Buildings need to provide shelter in which their occupants can live, work, play, learn, heal and be fulfilled human beings.
KEEPING OCCUPANTS WARM
Design - Solar heat gain
The best source of heat is the sun. Solar heat gain is maximised by having equator facing windows to catch the low–angled winter sun which heats the interior of the building. Building on an equator-facing slope enhances this effect, as does a building design with a rectangular floor plan which is elongated on an east/west axis. Care should be taken to avoid unwanted shadows from other buildings, trees or the topography.
Design - Thermal mass
Certain building materials such as stone, clay bricks, concrete and rammed earth can retain for relatively long periods of time, heating the structure up and keeping it warm for longer during night time.
Design and construction - Insulation and sealing
Insulation is important for retaining heat. Floors, walls and roof spaces can be insulated to prevent heat loss, in turn requiring less active heating. Glazing can also be specified with insulating properties such as double glazing or film.
Windows and door openings that seal properly keep drafts out and keep warm air in. Green roofs (roofs that have vegetation planted on them) keep the spaces underneath them cool and also tend to cool air that passes over them.
In colder climates active heating is required to maintain the temperature inside the buildings at an acceptable level.
Electrical heaters – electrical bar heaters are the least energy efficient type, while wall panels and radiant (infra-red) heaters are generally much more energy efficient
Wood–fired heaters – open fireplaces are extremely inefficient (5% to 10% efficiency) but slow combustion heaters with an airtight firebox are much better, often achieving 70% efficiency. It is important to ascertain the availability of a sustainable wood supply before choosing this option.
Gas heaters – at over 80% efficiency, this is one of the most effective forms of indoor heating.
Heat Pumps – efficiently use electricity to move heat from one place (the source) to another (the sink).
Central Heating – this will be more efficient when larger buildings are required to be heated.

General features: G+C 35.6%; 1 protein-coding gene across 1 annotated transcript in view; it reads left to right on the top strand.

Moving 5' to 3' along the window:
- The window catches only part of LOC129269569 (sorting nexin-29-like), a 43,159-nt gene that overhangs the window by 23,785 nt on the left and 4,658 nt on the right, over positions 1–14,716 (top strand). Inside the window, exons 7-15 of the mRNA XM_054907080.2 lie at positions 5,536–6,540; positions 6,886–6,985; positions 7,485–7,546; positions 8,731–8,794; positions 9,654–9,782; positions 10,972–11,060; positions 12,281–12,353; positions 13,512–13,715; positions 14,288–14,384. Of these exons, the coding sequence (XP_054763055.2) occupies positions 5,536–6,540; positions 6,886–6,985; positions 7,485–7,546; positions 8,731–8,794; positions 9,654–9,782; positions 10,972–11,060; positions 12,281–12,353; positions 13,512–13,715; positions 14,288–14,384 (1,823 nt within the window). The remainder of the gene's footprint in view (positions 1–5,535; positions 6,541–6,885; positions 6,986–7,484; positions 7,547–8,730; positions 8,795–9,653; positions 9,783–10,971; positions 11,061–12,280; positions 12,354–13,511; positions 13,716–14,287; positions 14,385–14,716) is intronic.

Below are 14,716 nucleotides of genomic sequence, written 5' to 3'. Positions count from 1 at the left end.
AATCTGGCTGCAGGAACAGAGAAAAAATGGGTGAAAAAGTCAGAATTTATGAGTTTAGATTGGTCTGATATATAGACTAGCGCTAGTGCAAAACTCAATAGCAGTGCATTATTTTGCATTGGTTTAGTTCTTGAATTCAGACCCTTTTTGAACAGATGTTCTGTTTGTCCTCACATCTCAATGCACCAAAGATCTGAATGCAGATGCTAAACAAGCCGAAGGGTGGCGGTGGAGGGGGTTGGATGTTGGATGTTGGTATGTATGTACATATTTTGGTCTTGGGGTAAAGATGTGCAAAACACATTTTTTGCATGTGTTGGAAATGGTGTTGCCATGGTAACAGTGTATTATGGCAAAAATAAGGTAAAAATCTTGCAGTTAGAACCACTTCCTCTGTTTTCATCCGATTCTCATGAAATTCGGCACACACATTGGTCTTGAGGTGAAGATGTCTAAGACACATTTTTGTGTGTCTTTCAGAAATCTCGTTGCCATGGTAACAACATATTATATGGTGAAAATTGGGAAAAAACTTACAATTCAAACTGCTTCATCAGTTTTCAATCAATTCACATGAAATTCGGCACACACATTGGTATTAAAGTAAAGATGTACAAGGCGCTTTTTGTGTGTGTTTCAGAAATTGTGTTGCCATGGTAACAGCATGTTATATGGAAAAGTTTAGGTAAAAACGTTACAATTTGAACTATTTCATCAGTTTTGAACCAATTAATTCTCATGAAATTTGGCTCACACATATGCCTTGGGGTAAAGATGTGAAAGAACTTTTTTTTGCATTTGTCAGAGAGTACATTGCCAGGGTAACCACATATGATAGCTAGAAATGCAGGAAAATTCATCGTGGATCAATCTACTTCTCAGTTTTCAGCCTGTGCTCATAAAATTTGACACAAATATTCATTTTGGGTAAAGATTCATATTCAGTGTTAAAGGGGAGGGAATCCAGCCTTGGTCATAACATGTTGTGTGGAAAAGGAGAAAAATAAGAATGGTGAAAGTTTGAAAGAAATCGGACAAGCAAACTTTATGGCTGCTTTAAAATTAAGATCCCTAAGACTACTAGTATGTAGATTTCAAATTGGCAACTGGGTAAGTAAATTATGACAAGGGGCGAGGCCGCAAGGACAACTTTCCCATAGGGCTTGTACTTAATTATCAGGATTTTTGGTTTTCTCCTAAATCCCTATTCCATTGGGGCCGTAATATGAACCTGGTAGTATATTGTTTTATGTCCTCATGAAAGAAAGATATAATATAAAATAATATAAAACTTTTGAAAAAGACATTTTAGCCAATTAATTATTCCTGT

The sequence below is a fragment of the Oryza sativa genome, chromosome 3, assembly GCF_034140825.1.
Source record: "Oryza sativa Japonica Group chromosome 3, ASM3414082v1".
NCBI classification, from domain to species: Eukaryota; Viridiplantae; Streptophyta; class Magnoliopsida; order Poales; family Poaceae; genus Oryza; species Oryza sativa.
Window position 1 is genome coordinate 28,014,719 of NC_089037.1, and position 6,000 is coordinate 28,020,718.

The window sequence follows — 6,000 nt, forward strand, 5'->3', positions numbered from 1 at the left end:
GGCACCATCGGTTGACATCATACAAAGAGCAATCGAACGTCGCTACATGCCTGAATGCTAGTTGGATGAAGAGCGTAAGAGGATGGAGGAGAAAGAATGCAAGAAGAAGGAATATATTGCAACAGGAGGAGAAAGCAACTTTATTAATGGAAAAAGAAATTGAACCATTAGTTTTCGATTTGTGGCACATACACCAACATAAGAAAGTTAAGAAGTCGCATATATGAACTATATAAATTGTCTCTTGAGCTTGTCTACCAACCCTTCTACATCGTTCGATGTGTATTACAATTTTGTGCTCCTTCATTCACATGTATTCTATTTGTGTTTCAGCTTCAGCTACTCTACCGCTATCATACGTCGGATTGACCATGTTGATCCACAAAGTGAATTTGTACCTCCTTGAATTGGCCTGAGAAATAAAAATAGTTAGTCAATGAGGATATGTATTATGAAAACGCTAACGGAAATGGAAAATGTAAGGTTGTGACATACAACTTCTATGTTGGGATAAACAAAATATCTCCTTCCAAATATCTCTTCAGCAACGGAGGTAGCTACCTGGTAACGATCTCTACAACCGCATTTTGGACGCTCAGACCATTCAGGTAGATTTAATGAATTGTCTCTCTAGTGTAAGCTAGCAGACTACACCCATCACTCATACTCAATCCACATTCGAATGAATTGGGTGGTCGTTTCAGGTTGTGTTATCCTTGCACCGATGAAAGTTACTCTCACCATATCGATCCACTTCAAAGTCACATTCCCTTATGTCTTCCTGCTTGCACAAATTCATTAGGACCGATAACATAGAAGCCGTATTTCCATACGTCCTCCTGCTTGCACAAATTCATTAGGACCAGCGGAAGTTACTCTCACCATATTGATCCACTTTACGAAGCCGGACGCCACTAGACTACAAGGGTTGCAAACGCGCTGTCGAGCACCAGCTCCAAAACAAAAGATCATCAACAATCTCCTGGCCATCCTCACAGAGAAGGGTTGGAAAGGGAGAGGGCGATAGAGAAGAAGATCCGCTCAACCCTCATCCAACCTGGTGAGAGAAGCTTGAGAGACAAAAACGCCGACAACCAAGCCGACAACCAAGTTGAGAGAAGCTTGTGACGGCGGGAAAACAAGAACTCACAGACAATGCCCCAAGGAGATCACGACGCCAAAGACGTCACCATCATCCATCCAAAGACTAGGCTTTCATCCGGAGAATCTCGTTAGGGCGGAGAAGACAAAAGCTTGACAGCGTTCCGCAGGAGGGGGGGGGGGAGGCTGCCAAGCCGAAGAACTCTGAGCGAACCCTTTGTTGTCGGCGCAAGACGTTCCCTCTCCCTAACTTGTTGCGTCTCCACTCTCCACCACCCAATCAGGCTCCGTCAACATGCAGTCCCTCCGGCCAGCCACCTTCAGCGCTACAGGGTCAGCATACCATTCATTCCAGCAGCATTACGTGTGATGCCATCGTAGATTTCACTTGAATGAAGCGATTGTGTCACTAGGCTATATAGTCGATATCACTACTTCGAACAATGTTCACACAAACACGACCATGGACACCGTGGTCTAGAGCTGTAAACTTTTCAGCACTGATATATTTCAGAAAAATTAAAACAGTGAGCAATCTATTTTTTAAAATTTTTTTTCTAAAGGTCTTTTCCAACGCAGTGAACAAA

Users should take care not to leave windows and doors open at times when this will result in the heat inside the building from escaping and in turn require additional active heating. Wearing warmer clothing is much more environmentally friendly than utilising additional active heating. Heating should be restricted to areas in use.
KEEPING OCCUPANTS COOL
The most sustainable way to keep a building cool is to prevent it from over-heating.
Design - shading
Direct sunlight should be avoided. Shading can be created using trees, roof overhangs, dedicated shading devices and screening in front of windows, preventing direct sunlight from entering the building and heating up the space and material inside. East and west facing windows in particular need to be shaded to avoid prolonged exposure to intense sunlight.
Design – ventilation
Passive natural ventilation enhancement, such as having appropriate windows and openings, is the most sustainable way of ensuring ventilation. Air movement is like a circuit and requires balanced and appropriately placed inlet and outflow points to ensure appropriate pressure differentials, which in turn promotes optimum movement through the interior of a building.
Fans promote the movement of air which assists in keeping the interior cool, and can enhance natural ventilation. Air conditioning systems should only be used in well insulated buildings with carefully controlled air flow to ensure that the energy utilised to cool the air is not wasted. There is a wide range of different air conditioning equipment and the more efficient this equipment is, the less energy is used to maintain the necessary temperatures.
Opening the appropriate windows to ensure maximum cross ventilation will help prevent heat build-up. Wearing cooler clothing in hot climates will reduce the need for active cooling while maintaining user comfort. Use appliances like washing machines sparingly and preferably at night. Avoid intensive indoor cooking as much as possible.
PROVIDING GOOD INDOOR ENVIRONMENTAL QUALITY
Introducing fresh air into a building dilutes the concentration of indoor air-pollutants such as carbon dioxide, volatile organic compounds (VOCs), common moulds, bacteria and toxic and irritating chemicals. A lack of fresh air will result in lowered oxygen levels. Combined with high carbon dioxide content, this can lead to drowsiness, lethargy and result in disease and decreased productivity. In extreme cases it may be necessary to filter or purify outside air. Generally, fresh air from outside will be a better quality than stale indoor air.
Excessive moisture inside a building can result in increased levels of moulds and other unwelcome microbiological pollutants. Sufficient ventilation will displace moist indoor air with drier outdoor air. Where outdoor air has a high humidity content, it may be necessary to use refrigeration air-conditioning or dehumidification systems to dry the air. The optimum humidity for the indoor environment is between 40 – 60% relative humidity.